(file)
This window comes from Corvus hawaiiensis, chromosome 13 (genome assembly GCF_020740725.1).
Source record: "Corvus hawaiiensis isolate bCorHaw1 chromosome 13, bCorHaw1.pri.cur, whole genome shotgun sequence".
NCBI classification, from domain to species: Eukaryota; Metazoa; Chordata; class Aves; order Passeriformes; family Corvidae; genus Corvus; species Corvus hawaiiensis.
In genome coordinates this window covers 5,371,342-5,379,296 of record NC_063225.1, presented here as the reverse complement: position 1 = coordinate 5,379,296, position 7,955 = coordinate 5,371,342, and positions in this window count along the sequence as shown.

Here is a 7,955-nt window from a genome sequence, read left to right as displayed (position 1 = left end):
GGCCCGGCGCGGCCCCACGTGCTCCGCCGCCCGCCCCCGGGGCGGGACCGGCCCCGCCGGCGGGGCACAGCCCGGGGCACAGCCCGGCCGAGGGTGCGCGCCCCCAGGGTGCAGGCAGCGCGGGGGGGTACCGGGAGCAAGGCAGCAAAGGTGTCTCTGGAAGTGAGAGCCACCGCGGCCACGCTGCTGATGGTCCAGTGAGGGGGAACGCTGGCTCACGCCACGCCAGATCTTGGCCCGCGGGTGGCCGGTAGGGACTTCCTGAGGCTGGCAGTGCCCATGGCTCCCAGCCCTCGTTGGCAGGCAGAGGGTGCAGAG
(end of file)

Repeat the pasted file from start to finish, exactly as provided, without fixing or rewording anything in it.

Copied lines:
This window comes from Corvus hawaiiensis, chromosome 13 (genome assembly GCF_020740725.1).
Source record: "Corvus hawaiiensis isolate bCorHaw1 chromosome 13, bCorHaw1.pri.cur, whole genome shotgun sequence".
NCBI classification, from domain to species: Eukaryota; Metazoa; Chordata; class Aves; order Passeriformes; family Corvidae; genus Corvus; species Corvus hawaiiensis.
In genome coordinates this window covers 5,371,342-5,379,296 of record NC_063225.1, presented here as the reverse complement: position 1 = coordinate 5,379,296, position 7,955 = coordinate 5,371,342, and positions in this window count along the sequence as shown.

Here is a 7,955-nt window from a genome sequence, read left to right as displayed (position 1 = left end):
GGCCCGGCGCGGCCCCACGTGCTCCGCCGCCCGCCCCCGGGGCGGGACCGGCCCCGCCGGCGGGGCACAGCCCGGGGCACAGCCCGGCCGAGGGTGCGCGCCCCCAGGGTGCAGGCAGCGCGGGGGGGTACCGGGAGCAAGGCAGCAAAGGTGTCTCTGGAAGTGAGAGCCACCGCGGCCACGCTGCTGATGGTCCAGTGAGGGGGAACGCTGGCTCACGCCACGCCAGATCTTGGCCCGCGGGTGGCCGGTAGGGACTTCCTGAGGCTGGCAGTGCCCATGGCTCCCAGCCCTCGTTGGCAGGCAGAGGGTGCAGAG